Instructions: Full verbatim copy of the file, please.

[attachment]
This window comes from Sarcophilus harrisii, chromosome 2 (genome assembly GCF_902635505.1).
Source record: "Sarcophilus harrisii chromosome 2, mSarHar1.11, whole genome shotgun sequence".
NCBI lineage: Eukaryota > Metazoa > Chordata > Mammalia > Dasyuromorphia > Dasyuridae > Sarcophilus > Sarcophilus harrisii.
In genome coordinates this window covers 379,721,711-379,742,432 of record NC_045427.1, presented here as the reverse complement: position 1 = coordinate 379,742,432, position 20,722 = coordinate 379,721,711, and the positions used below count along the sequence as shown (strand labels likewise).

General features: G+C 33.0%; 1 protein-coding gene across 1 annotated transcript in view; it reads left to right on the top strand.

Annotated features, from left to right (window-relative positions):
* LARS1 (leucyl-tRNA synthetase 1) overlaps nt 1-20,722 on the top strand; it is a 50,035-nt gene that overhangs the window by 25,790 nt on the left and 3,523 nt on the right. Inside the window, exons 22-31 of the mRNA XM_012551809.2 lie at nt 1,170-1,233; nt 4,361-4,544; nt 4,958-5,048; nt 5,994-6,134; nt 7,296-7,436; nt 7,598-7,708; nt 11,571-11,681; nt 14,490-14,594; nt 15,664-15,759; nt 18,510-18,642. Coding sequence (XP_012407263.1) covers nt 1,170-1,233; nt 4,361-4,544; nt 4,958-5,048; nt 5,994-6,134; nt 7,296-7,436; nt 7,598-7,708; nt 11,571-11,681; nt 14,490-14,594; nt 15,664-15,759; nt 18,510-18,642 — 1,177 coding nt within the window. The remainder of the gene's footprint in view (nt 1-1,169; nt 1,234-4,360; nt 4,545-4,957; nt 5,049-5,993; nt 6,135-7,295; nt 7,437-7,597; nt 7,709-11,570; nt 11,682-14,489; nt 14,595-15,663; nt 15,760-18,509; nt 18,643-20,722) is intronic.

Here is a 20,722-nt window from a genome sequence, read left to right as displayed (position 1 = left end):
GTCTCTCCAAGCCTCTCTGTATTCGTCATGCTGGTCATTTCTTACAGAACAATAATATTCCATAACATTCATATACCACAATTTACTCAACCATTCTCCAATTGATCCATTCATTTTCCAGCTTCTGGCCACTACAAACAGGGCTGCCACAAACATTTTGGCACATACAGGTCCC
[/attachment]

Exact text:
This window comes from Sarcophilus harrisii, chromosome 2 (genome assembly GCF_902635505.1).
Source record: "Sarcophilus harrisii chromosome 2, mSarHar1.11, whole genome shotgun sequence".
NCBI lineage: Eukaryota > Metazoa > Chordata > Mammalia > Dasyuromorphia > Dasyuridae > Sarcophilus > Sarcophilus harrisii.
In genome coordinates this window covers 379,721,711-379,742,432 of record NC_045427.1, presented here as the reverse complement: position 1 = coordinate 379,742,432, position 20,722 = coordinate 379,721,711, and the positions used below count along the sequence as shown (strand labels likewise).

General features: G+C 33.0%; 1 protein-coding gene across 1 annotated transcript in view; it reads left to right on the top strand.

Annotated features, from left to right (window-relative positions):
* LARS1 (leucyl-tRNA synthetase 1) overlaps nt 1-20,722 on the top strand; it is a 50,035-nt gene that overhangs the window by 25,790 nt on the left and 3,523 nt on the right. Inside the window, exons 22-31 of the mRNA XM_012551809.2 lie at nt 1,170-1,233; nt 4,361-4,544; nt 4,958-5,048; nt 5,994-6,134; nt 7,296-7,436; nt 7,598-7,708; nt 11,571-11,681; nt 14,490-14,594; nt 15,664-15,759; nt 18,510-18,642. Coding sequence (XP_012407263.1) covers nt 1,170-1,233; nt 4,361-4,544; nt 4,958-5,048; nt 5,994-6,134; nt 7,296-7,436; nt 7,598-7,708; nt 11,571-11,681; nt 14,490-14,594; nt 15,664-15,759; nt 18,510-18,642 — 1,177 coding nt within the window. The remainder of the gene's footprint in view (nt 1-1,169; nt 1,234-4,360; nt 4,545-4,957; nt 5,049-5,993; nt 6,135-7,295; nt 7,437-7,597; nt 7,709-11,570; nt 11,682-14,489; nt 14,595-15,663; nt 15,760-18,509; nt 18,643-20,722) is intronic.

Here is a 20,722-nt window from a genome sequence, read left to right as displayed (position 1 = left end):
GTCTCTCCAAGCCTCTCTGTATTCGTCATGCTGGTCATTTCTTACAGAACAATAATATTCCATAACATTCATATACCACAATTTACTCAACCATTCTCCAATTGATCCATTCATTTTCCAGCTTCTGGCCACTACAAACAGGGCTGCCACAAACATTTTGGCACATACAGGTCCC